MyISAM index file
.MYI file) has a counter in the header
that can be used to check whether a table has been closed
properly. If you get the following warning from
CHECK TABLE or
myisamchk, it means that this counter has
gone out of sync:
clients are using or haven't closed the table properly
This warning doesn't necessarily mean that the table is corrupted, but you should at least check the table.
The counter works as follows:
The first time a table is updated in MySQL, a counter in the header of the index files is incremented.
The counter is not changed during further updates.
When the last instance of a table is closed (because a
FLUSH TABLESoperation was performed or because there is no room in the table cache), the counter is decremented if the table has been updated at any point.
When you repair the table or check the table and it is found to be okay, the counter is reset to zero.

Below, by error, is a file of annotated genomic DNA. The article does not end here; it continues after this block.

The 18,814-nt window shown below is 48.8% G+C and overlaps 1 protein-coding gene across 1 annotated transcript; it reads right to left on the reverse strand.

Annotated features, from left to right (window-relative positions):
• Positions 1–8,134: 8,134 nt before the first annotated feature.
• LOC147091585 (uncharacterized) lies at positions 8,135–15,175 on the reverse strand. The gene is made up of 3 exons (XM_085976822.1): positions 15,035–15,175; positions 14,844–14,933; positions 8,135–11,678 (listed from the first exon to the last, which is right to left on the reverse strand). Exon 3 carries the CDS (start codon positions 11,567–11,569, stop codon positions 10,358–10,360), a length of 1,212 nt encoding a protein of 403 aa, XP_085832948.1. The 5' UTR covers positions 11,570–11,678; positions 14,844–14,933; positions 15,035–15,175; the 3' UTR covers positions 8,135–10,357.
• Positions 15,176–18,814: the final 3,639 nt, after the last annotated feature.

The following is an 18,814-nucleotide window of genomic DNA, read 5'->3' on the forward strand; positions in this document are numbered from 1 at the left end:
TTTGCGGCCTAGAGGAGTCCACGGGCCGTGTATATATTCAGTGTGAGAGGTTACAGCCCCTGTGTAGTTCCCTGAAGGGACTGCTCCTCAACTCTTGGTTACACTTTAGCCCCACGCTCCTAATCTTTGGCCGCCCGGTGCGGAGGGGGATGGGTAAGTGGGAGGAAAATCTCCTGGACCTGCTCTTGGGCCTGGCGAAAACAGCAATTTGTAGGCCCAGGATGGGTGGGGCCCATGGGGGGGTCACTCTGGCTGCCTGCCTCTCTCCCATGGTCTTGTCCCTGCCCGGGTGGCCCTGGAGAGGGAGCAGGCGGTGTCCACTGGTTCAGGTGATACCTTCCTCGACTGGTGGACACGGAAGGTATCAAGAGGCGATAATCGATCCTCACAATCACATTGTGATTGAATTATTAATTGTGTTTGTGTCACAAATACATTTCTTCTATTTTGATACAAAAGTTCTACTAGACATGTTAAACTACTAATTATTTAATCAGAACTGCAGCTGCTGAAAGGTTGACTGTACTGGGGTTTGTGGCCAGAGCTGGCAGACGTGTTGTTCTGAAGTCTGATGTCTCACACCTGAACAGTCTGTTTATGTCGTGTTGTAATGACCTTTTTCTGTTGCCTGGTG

To avoid problems with interaction with other processes that might check the table, the counter is not decremented on close if it was zero.
In other words, the counter can become incorrect only under these conditions:
MyISAMtable is copied without first issuing
MySQL has crashed between an update and the final close. (The table may still be okay because MySQL always issues writes for everything between each statement.)
A table was modified by myisamchk --recover or myisamchk --update-state at the same time that it was in use by mysqld.
Multiple mysqld servers are using the table and one server performed a
CHECK TABLEon the table while it was in use by another server. In this setup, it is safe to use
CHECK TABLE, although you might get the warning from other servers. However,
REPAIR TABLEshould be avoided because when one server replaces the data file with a new one, this is not known to the other servers.
In general, it is a bad idea to share a data directory among multiple servers. See Section 5.8, “Running Multiple MySQL Instances on One Machine”, for additional discussion.